The Minnesota District Court issued an order on March 1, 2016, granting in part and denying in part summary judgment on the statute of repose defense. The statute of repose, Minn. Stat. § 541.051, bars any claim arising from a defective or unsafe condition more than 10 years after the installation of “an improvement to real property.” Defendants General Electric, CBS Corporation, and Fluor Daniel moved for summary judgment on the grounds that Minnesota’s statute of repose applied to turbines in power plants. The plaintiff claims the decedent was exposed to asbestos during frequent overhauls of the turbines from 1967 until 1980.
Presiding Judge John H. Guthmann granted the defendants’ motions in part by determining that the plaintiff was barred from raising any claim related to exposure during the initial construction of the turbines. However, Judge Guthmann denied the defendants’ motions in part, reasoning, that “plaintiff’s causes of action, to the extent they arise out of [the decedent’s] exposure to asbestos-containing products occasioned by the repair and demolition process during outages, are not barred by the statute of repose.”
Judge Guthmann provided some insight regarding future rulings on similar motions. He reasoned that any product falling within the category of “equipment or machinery” is not subject to the protections of the statute of repose. In reaching this conclusion, he determined that the Minnesota Supreme Court overruled a Court of Appeals case holding that the “equipment or machinery” exception to the statute was not retroactive. Nevertheless, Judge Guthmann held that he did not consider turbines to be “equipment or machinery.” It remains to be seen whether he views other products – such as boilers, pumps, and gaskets – the same way.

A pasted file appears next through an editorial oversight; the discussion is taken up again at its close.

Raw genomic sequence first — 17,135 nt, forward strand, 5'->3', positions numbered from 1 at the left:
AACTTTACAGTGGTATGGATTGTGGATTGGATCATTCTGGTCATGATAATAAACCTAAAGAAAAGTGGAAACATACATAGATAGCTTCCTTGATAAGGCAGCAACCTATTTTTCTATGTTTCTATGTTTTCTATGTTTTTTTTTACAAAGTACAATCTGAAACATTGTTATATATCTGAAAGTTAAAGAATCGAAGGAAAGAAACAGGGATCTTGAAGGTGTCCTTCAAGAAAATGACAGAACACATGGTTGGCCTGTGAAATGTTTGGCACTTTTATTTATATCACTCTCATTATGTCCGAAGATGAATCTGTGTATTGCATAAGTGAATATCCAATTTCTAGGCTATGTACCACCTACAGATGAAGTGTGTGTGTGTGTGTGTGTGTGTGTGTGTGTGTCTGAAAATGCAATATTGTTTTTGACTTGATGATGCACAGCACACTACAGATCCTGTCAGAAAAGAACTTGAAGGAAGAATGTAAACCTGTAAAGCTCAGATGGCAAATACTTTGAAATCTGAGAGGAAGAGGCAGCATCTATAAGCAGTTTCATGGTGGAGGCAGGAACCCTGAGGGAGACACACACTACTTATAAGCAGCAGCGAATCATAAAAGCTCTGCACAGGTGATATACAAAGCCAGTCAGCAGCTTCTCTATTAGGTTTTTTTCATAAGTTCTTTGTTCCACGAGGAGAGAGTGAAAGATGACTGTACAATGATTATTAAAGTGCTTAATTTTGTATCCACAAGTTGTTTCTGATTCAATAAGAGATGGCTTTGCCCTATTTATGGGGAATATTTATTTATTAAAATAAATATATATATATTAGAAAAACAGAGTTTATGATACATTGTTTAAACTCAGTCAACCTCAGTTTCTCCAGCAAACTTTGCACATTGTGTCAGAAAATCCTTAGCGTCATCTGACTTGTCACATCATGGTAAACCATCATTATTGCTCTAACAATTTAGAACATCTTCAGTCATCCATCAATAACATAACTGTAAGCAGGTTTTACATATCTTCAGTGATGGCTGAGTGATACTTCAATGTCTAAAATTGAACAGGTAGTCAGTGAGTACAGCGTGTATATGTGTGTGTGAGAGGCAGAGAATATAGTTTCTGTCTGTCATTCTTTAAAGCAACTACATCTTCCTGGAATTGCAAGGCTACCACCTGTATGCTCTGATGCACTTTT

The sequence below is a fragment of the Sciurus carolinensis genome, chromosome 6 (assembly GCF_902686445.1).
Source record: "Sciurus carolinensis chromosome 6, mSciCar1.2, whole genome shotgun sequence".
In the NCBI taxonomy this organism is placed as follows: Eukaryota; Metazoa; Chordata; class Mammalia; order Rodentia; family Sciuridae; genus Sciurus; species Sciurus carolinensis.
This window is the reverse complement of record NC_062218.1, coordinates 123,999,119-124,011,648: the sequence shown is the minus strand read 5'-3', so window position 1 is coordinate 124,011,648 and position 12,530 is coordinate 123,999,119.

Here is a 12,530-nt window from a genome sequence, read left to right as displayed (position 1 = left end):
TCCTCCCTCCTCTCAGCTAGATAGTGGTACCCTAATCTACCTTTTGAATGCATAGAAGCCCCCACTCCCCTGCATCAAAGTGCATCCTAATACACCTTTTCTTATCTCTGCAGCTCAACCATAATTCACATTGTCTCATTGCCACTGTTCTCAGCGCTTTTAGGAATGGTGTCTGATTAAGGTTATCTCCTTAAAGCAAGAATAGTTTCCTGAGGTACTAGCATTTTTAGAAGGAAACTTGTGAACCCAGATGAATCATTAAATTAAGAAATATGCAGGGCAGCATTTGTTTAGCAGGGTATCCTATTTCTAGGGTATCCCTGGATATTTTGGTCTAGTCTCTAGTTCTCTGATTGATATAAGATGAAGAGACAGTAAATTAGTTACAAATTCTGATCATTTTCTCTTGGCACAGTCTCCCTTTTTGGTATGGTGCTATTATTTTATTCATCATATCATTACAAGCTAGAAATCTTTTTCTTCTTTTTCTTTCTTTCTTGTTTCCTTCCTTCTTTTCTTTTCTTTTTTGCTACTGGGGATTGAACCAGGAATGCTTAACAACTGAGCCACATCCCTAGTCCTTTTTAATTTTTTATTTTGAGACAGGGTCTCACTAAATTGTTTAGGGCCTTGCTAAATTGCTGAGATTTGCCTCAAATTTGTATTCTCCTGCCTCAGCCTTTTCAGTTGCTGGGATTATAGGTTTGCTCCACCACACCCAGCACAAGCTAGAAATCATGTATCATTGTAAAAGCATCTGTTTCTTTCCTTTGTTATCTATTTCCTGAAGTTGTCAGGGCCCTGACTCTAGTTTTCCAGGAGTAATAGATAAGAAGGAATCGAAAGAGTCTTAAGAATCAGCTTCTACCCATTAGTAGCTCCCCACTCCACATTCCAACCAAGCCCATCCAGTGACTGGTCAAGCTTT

Judge Guthmann also suggested that not every defendant would be liable for subsequent repairs and demolition. In this case, the defendants were liable in part because the companies sent personnel to the power plants to oversee work performed on the turbines, and/or the product specifications called for the use of asbestos-containing component parts. If a defendant did neither of these things, it might be successful in asserting a statute of repose defense to a plaintiff’s claims involving exposure during subsequent repair and demolition.
Because the decedent was not present at the plants during the initial installation of the turbine, Judge Guthmann did not address whether the statute of repose would bar a plaintiff’s claims related to exposure during the initial installation. In a recent order, however, Judge Guthmann determined that the statute of repose does not bar any claims of exposure resulting from a by-product of a construction activity.
Judge John H. Guthmann oversees all asbestos-related personal injury and wrongful death cases venued in Minnesota state court. The full decision can be viewed here.
For additional information, please contact your Foley & Mansfield attorney.